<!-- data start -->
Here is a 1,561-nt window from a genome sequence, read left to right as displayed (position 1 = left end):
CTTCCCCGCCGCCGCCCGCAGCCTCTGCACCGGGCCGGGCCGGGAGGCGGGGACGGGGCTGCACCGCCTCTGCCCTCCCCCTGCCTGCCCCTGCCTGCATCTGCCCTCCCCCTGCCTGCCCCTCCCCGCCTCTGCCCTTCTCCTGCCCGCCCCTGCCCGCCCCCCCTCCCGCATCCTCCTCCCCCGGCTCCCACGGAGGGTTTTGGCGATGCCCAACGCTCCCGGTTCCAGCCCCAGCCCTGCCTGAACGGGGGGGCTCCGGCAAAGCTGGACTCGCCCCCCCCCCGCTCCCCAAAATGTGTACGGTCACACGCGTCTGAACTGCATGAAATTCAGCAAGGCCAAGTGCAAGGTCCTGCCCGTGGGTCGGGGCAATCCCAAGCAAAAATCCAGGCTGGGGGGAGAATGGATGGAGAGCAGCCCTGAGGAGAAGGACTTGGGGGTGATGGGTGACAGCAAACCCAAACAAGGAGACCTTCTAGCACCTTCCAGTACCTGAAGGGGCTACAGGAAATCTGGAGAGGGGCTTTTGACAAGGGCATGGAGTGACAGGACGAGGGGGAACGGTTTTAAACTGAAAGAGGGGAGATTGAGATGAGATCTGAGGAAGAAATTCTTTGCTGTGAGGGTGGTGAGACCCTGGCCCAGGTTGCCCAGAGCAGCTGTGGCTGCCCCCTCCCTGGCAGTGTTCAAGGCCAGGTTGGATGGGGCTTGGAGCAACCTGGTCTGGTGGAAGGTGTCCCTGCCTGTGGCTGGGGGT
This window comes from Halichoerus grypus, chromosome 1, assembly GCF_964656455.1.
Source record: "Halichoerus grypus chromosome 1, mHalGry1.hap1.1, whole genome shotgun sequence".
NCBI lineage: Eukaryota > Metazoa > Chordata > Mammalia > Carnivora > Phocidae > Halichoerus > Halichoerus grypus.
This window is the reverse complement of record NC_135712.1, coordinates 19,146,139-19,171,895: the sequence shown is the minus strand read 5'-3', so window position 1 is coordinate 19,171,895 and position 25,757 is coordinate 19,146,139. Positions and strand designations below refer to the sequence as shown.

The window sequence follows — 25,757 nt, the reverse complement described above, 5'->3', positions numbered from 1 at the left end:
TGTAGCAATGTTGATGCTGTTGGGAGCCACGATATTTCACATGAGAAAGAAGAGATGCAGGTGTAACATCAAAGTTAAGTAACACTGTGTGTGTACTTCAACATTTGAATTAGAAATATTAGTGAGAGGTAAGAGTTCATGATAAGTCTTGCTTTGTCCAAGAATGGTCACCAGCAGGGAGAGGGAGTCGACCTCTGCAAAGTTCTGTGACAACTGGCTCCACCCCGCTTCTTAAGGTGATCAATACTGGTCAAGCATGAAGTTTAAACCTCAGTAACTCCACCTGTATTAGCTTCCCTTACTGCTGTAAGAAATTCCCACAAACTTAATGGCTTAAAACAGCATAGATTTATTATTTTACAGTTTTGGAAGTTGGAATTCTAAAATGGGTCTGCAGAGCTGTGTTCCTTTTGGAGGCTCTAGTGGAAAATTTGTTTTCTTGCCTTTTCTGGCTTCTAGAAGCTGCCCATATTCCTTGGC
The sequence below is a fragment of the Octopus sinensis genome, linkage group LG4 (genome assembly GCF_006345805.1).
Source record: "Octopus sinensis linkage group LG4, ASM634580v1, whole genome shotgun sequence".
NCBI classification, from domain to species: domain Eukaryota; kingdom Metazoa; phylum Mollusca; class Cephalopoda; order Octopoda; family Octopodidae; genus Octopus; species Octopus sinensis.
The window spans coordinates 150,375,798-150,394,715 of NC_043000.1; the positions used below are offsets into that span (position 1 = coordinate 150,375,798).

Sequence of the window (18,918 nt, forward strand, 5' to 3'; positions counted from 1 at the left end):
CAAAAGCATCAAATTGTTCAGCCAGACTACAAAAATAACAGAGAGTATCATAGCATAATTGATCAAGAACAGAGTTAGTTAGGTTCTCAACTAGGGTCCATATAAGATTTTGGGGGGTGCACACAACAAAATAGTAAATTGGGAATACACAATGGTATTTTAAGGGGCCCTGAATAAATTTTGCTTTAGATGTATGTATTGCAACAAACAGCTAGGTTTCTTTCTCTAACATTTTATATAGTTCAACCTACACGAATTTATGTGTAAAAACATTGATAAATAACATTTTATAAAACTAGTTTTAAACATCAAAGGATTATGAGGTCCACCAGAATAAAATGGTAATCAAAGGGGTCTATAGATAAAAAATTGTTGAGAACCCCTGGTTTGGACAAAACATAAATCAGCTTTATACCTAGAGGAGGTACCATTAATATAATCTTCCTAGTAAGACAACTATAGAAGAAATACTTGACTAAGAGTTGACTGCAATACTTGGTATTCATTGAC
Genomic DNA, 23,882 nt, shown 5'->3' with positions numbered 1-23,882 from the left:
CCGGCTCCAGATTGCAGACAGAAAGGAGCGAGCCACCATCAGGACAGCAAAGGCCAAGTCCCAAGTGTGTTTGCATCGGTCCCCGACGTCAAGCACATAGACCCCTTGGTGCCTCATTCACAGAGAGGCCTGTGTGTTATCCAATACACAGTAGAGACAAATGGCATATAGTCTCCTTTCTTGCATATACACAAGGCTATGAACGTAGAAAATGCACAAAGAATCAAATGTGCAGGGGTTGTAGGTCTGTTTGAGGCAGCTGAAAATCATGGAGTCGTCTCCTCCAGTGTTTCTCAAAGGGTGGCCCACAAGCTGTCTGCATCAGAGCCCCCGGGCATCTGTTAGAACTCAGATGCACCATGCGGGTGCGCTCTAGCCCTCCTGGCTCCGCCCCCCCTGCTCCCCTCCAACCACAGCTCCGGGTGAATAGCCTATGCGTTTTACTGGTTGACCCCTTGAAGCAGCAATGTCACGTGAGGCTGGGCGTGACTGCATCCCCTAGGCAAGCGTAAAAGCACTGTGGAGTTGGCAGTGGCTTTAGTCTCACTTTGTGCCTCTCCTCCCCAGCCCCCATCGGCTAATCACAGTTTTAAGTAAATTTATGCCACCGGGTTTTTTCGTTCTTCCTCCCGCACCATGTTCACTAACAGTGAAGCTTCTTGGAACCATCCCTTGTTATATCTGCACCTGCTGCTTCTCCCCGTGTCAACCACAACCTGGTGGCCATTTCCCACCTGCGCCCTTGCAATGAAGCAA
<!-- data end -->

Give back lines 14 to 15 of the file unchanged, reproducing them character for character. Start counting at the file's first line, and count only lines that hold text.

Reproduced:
CAAAAGCATCAAATTGTTCAGCCAGACTACAAAAATAACAGAGAGTATCATAGCATAATTGATCAAGAACAGAGTTAGTTAGGTTCTCAACTAGGGTCCATATAAGATTTTGGGGGGTGCACACAACAAAATAGTAAATTGGGAATACACAATGGTATTTTAAGGGGCCCTGAATAAATTTTGCTTTAGATGTATGTATTGCAACAAACAGCTAGGTTTCTTTCTCTAACATTTTATATAGTTCAACCTACACGAATTTATGTGTAAAAACATTGATAAATAACATTTTATAAAACTAGTTTTAAACATCAAAGGATTATGAGGTCCACCAGAATAAAATGGTAATCAAAGGGGTCTATAGATAAAAAATTGTTGAGAACCCCTGGTTTGGACAAAACATAAATCAGCTTTATACCTAGAGGAGGTACCATTAATATAATCTTCCTAGTAAGACAACTATAGAAGAAATACTTGACTAAGAGTTGACTGCAATACTTGGTATTCATTGAC
Genomic DNA, 23,882 nt, shown 5'->3' with positions numbered 1-23,882 from the left: